Cardiac Ischemia

Blood flow reduces giving the heart muscle limited oxygen. This leads to that muscle becoming damaged and when that happens a heart attack occurs.

Coronary Artery Spasm

When the blood vessel isn’t blocked but is squeezed extensively the coronary artery starts to spasm causing a heart attack. This can be caused by illegal drugs smoking etc. Also called unstable angina, variant angina, Prinzmetal’s angina, silent heart attacks, or vasospastic angina. There is generally no permanent damage caused but it does increase the risk of a more severe heart attack in the future.

Infection

Viral infections can damage heart muscles which can cause a heart attack e.g. COVID-19, and influenza. Also, parasites, bacteria, and fungal infections.

Heart Attack Symptoms

The warning signs of heart attacks involve discomfort, especially chest discomfort as we are led to believe but the symptoms of a heart attack can be very different. Heart attack symptoms could occur straight away or even weeks before ranging from mild pain to crushing pain. Sometimes people experience no visible symptoms because it is too early to feel anything as the plaque starts to build up. It differs from person to person but generally, the more symptoms someone is experiencing then the greater the chance that they are having a heart attack.

High Anxiety

Rapid heart rate and fast breathing that feels very much like a panic attack.

Shortness of breath

Trouble breathing and there may be no signs of chest pains when this occurs but often it follows after.

Fatigue

An extreme lack of energy makes it difficult to move.

Chest Discomfort

Chest pain warning of a heart attack.

Chest pain or discomfort feels like an ache, uncomfortable pressure, squeezing tightness, or chest pain on the left side or in the middle of the chest. It might also feel like a sharp pain but that is not a common symptom. The chest pain will not be constant, it will come and go.

Wheezing or coughing

Fluid starts to build up in the lungs causing cardiac asthma.

Vomiting or Nausea

This isn’t a very common symptom but sometimes people experience extreme nausea causing them to vomit.

Feeling Faint, Unexpected Dizziness, or Light-headedness

The lack of oxygen pumping through the blood causes this.

Body Pain

Pain or discomfort that spreads to the upper stomach, across the shoulders, teeth, arm, jaw, back or neck, one or both arms but mostly the left arm. By moving any of these body parts the pain does not get worse.

Heartburn or Indigestion

Unlike the other symptoms of a heart attack, this is often a mild symptom.

Cold Sweat

You may experience a cold sweat or have clammy skin. Feels the same as sweating when one has the flu.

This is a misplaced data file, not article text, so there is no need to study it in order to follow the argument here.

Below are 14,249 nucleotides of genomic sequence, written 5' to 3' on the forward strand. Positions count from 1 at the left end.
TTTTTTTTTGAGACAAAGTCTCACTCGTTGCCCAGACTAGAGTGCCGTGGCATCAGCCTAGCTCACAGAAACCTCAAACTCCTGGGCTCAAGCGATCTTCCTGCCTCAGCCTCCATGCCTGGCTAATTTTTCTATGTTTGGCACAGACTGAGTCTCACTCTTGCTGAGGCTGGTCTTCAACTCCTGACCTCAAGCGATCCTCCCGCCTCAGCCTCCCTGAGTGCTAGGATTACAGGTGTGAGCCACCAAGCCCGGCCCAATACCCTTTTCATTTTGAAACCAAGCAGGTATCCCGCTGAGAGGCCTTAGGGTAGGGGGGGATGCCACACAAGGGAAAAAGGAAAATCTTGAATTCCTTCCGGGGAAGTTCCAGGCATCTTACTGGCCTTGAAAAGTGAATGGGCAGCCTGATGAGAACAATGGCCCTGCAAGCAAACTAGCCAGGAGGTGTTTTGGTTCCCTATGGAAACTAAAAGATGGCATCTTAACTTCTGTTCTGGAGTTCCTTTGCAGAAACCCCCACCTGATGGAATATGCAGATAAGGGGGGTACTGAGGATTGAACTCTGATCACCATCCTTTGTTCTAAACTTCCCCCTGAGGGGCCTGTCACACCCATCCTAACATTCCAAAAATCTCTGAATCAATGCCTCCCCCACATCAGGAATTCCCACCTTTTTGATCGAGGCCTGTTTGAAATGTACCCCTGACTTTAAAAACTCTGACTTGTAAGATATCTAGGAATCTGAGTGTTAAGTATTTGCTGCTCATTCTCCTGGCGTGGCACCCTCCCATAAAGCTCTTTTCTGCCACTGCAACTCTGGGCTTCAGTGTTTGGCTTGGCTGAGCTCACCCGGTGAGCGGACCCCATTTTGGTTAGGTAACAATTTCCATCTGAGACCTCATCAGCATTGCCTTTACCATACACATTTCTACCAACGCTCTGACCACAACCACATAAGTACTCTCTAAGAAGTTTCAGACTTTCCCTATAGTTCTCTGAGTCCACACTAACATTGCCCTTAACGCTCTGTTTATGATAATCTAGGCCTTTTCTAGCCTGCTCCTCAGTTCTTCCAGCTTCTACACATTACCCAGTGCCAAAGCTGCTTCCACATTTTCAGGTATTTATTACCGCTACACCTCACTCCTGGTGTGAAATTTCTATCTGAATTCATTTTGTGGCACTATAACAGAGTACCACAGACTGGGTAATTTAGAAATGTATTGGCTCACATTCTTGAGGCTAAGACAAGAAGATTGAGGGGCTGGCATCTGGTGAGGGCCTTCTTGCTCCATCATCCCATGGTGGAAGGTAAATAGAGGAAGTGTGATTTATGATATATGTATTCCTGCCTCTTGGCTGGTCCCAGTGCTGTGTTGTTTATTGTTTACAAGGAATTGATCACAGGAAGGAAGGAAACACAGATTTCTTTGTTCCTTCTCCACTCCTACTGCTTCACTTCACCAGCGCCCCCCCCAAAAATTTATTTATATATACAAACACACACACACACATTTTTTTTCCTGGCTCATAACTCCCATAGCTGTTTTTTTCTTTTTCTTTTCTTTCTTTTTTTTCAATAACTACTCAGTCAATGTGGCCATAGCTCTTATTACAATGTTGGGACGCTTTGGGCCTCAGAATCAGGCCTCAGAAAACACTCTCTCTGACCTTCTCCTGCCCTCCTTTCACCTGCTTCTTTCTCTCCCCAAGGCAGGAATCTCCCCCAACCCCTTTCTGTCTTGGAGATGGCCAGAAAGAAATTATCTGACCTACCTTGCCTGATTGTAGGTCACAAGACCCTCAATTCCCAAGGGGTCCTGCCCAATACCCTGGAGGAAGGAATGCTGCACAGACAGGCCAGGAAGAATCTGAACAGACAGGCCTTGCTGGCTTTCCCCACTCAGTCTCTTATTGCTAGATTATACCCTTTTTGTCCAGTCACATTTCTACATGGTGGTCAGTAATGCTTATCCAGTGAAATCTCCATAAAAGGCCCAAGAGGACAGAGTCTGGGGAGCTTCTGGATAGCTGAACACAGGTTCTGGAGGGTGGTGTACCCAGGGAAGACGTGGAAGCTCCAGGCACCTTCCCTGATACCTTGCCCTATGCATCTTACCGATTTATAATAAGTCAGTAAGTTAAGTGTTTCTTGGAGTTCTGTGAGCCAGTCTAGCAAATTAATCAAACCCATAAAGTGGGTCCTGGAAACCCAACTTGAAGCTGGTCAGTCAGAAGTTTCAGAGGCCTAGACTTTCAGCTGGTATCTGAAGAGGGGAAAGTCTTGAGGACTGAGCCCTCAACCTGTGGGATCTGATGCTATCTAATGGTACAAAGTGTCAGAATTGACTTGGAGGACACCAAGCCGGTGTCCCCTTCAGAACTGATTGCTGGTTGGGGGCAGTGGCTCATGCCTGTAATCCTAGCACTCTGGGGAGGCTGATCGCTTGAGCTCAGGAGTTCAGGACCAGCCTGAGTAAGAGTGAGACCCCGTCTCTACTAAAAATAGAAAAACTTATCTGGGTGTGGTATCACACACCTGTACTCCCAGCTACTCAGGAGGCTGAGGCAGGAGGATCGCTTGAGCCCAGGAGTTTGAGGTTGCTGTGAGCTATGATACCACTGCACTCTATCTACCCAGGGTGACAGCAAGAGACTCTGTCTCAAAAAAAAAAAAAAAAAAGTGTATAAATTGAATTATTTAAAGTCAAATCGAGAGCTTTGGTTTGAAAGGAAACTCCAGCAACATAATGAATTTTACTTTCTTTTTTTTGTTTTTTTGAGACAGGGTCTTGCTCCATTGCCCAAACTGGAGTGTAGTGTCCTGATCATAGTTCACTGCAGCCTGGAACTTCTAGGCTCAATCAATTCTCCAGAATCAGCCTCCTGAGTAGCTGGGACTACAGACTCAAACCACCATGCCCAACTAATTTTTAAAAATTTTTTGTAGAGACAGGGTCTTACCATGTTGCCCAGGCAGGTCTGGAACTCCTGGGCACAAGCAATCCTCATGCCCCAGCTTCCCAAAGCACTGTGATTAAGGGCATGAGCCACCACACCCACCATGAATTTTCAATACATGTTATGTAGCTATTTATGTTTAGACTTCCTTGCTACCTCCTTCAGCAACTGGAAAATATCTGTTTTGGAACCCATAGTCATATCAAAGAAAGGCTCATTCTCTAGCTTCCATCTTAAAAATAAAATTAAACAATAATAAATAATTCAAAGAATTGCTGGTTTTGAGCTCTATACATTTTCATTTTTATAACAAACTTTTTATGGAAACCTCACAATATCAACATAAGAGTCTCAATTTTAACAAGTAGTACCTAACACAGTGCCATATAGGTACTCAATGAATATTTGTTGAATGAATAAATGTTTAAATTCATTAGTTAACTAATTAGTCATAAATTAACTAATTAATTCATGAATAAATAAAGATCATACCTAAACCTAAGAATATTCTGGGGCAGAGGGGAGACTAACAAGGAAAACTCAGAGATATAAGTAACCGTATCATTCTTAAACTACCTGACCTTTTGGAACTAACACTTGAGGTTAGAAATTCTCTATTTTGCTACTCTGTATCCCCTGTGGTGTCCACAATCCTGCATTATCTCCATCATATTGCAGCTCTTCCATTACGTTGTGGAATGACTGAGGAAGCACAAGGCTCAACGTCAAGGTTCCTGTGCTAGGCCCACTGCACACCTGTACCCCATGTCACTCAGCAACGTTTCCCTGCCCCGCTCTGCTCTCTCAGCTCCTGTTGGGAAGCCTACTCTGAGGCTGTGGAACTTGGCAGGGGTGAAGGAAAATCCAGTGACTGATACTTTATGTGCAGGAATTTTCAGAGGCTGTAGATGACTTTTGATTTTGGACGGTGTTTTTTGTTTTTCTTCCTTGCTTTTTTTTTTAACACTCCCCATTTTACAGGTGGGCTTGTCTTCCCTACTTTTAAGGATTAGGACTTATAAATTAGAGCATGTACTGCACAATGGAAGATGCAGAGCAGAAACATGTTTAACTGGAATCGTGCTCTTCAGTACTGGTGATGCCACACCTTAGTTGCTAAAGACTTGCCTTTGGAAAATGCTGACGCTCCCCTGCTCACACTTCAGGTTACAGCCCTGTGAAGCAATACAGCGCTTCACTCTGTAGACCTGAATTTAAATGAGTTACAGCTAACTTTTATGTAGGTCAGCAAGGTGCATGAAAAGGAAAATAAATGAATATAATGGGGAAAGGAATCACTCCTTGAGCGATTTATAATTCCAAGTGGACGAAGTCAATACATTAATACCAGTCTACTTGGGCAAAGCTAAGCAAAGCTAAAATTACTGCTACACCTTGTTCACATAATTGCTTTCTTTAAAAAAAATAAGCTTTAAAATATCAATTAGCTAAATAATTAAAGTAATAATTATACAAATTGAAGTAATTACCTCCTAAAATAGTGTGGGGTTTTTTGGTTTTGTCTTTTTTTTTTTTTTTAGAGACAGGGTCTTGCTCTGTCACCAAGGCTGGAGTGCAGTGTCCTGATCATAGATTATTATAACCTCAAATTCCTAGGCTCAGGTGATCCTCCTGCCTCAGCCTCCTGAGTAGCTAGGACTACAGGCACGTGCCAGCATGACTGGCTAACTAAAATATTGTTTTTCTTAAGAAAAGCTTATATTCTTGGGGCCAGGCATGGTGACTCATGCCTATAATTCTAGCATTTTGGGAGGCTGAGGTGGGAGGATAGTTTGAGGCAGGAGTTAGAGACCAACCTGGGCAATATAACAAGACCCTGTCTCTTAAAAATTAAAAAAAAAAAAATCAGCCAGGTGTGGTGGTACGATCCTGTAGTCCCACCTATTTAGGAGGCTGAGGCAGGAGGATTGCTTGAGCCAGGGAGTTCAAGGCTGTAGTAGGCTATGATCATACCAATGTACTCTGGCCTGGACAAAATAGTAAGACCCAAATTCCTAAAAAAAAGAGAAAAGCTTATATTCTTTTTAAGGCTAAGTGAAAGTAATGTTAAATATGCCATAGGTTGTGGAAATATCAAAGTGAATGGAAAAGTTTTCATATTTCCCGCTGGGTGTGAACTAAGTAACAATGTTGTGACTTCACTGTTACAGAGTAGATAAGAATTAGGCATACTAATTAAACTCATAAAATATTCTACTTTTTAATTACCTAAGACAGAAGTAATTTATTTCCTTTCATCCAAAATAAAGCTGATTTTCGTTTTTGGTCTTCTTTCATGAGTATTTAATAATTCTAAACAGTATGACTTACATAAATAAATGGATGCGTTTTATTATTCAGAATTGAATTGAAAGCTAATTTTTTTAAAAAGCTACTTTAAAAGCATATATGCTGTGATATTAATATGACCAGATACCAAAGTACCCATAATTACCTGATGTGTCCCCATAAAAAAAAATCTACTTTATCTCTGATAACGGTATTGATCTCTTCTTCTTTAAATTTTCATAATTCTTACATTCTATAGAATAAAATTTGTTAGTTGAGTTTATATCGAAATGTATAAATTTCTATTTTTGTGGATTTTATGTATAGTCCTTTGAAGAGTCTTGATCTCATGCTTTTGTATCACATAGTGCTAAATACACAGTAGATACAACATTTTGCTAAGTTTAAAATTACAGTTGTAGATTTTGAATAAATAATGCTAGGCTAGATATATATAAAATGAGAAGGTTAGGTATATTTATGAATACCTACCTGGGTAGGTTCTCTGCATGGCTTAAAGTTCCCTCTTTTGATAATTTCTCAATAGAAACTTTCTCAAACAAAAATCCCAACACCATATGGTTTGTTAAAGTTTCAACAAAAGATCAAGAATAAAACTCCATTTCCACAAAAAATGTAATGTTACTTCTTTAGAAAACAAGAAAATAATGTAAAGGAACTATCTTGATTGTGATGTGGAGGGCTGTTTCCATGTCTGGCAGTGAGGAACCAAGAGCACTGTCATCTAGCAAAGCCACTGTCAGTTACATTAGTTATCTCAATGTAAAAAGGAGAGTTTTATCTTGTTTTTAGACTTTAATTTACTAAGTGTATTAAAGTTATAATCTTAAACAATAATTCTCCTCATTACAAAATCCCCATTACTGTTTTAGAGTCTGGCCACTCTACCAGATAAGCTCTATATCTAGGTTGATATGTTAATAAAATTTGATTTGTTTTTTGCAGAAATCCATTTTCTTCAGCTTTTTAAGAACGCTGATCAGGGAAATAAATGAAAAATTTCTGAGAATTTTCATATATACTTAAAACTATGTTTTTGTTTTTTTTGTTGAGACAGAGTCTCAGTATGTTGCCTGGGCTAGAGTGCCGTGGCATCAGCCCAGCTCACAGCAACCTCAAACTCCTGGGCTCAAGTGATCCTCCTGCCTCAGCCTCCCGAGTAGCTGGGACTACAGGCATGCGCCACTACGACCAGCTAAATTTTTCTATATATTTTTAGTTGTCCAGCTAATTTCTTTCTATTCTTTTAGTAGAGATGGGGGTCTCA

Heart Attack Warning Signs in Women

Lower back pain heart attack symptom.

A heart attack is different in women with unusual signs and symptoms. There is a significant difference between males and female heart attacks. Women commonly also don’t feel any chest pain when having a heart attack. Women commonly also don’t feel any chest pain when having a heart attack.

Symptoms include:

  • Short, acute pain in the back, neck, or arm

  • Cardiac arrest

  • Disturbances in sleep

  • Nausea

  • A sudden feeling of weakness that doesn’t go away

  • Extreme shortness of breath

  • Pain or discomfort all over the body

  • Digestive issues like indigestion

  • A feeling of unwellness

  • Upper body pain

  • Back pain

  • Jaw pain

Adults Older Than 65

Adults older than 65 generally have high blood pressure or diabetes. When they are having a heart attack, they may experience no symptoms and have a silent heart attack. There could be mild symptoms like slight shortness of breath and feeling a little tired, indigestion, and dizziness. Other symptoms typically found in women that may include pain or discomfort. An early warning sign is the pressure of chest pain that keeps occurring. This is caused by angina and is a sign that the blood flow to the heart is starting to decrease.

Heart Attack Versus Angina

Often the one is confused with the other because angina is a chest pain and people with this condition can experience the same symptoms as a heart attack. CAD can cause angina, but angina typically occurs during emotional stress or exercise. The difference is that medication can solve angina symptoms.

Heart Attack Risk Factors

There are a lot of risk factors that increase the chances of heart disease and thus the chances of experiencing a heart attack.

Autoimmune Disease

Lupus, Rheumatoid arthritis, sarcoidosis, etc because they attack organs in the body including the heart.

High cholesterol

This is the bad cholesterol that starts to build up as plaque in the arteries called Low-density lipoprotein (LDL).

Age

Women aged 55 and older and men aged 45 and older have higher risk factors for a heart attack.

Preeclampsia

Occurs during pregnancy and raises their blood pressure often resulting in them being a heart attack risk later in life.

Excessive alcohol

Regular excessive drinking raises blood pressure, putting strain on the heart and increasing the chance of heart disease and thus a heart attack.